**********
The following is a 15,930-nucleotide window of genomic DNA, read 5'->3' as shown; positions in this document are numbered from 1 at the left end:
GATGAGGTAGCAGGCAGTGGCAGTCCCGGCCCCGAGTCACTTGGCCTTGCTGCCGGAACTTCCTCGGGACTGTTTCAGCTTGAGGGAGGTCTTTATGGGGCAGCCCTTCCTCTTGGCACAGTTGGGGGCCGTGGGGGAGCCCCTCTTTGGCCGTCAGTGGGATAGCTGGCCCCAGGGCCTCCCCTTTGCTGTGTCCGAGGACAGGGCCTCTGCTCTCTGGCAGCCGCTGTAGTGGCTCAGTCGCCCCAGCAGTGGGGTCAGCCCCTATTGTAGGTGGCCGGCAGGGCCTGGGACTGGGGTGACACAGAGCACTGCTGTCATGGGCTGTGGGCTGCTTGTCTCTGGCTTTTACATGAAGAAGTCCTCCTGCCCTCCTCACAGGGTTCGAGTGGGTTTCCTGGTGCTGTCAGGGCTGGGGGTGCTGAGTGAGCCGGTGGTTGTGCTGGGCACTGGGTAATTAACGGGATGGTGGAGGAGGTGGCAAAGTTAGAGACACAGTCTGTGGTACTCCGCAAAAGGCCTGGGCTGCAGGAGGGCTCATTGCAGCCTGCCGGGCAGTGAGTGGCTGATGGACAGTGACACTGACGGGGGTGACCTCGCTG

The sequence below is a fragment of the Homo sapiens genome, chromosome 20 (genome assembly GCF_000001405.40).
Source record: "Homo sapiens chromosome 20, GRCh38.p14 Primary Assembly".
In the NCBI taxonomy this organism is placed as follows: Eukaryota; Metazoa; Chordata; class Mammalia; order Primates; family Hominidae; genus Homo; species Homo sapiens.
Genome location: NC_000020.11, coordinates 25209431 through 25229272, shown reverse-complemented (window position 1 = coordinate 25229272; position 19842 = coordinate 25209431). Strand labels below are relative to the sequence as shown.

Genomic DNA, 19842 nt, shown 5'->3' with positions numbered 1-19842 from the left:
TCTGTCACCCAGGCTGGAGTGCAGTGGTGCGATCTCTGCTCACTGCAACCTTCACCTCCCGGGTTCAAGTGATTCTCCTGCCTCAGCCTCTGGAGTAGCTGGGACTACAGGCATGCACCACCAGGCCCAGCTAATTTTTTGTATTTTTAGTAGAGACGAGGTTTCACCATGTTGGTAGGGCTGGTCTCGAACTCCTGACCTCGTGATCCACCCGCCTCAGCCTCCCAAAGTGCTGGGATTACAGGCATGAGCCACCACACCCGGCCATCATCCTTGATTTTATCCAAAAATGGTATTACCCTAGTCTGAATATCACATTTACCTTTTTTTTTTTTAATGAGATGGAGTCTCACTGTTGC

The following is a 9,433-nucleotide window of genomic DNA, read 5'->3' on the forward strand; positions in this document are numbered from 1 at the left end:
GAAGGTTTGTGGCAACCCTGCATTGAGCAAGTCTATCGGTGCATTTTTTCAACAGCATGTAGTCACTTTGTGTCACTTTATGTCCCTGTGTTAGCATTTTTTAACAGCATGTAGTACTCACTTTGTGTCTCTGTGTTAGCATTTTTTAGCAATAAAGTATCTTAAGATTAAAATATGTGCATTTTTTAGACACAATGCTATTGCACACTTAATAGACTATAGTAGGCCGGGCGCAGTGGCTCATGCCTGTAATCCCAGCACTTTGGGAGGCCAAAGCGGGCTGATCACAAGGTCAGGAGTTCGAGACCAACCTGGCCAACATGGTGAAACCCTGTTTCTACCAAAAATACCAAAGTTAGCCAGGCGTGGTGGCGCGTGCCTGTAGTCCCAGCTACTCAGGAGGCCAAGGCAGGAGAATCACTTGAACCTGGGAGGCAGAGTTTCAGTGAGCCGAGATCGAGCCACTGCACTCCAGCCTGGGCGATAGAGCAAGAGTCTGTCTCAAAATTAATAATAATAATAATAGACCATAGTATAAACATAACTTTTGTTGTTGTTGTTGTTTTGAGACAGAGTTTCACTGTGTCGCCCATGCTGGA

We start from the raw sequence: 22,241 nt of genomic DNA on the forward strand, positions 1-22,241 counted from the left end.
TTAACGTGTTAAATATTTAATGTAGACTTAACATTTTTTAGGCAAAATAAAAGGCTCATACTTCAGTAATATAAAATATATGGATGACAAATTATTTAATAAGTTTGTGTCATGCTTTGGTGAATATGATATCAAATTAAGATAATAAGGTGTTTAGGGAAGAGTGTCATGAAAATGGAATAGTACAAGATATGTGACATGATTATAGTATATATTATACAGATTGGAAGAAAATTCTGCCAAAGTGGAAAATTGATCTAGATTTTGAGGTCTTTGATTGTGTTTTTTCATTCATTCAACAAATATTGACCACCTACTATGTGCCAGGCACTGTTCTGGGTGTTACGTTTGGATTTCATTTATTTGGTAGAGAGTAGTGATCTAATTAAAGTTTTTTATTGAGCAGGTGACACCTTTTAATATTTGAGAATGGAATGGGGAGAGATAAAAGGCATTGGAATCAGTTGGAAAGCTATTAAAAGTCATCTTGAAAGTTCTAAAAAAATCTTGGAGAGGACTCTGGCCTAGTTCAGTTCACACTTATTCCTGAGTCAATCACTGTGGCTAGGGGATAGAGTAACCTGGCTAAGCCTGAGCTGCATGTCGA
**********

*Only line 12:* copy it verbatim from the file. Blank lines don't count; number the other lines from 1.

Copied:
TTAACGTGTTAAATATTTAATGTAGACTTAACATTTTTTAGGCAAAATAAAAGGCTCATACTTCAGTAATATAAAATATATGGATGACAAATTATTTAATAAGTTTGTGTCATGCTTTGGTGAATATGATATCAAATTAAGATAATAAGGTGTTTAGGGAAGAGTGTCATGAAAATGGAATAGTACAAGATATGTGACATGATTATAGTATATATTATACAGATTGGAAGAAAATTCTGCCAAAGTGGAAAATTGATCTAGATTTTGAGGTCTTTGATTGTGTTTTTTCATTCATTCAACAAATATTGACCACCTACTATGTGCCAGGCACTGTTCTGGGTGTTACGTTTGGATTTCATTTATTTGGTAGAGAGTAGTGATCTAATTAAAGTTTTTTATTGAGCAGGTGACACCTTTTAATATTTGAGAATGGAATGGGGAGAGATAAAAGGCATTGGAATCAGTTGGAAAGCTATTAAAAGTCATCTTGAAAGTTCTAAAAAAATCTTGGAGAGGACTCTGGCCTAGTTCAGTTCACACTTATTCCTGAGTCAATCACTGTGGCTAGGGGATAGAGTAACCTGGCTAAGCCTGAGCTGCATGTCGA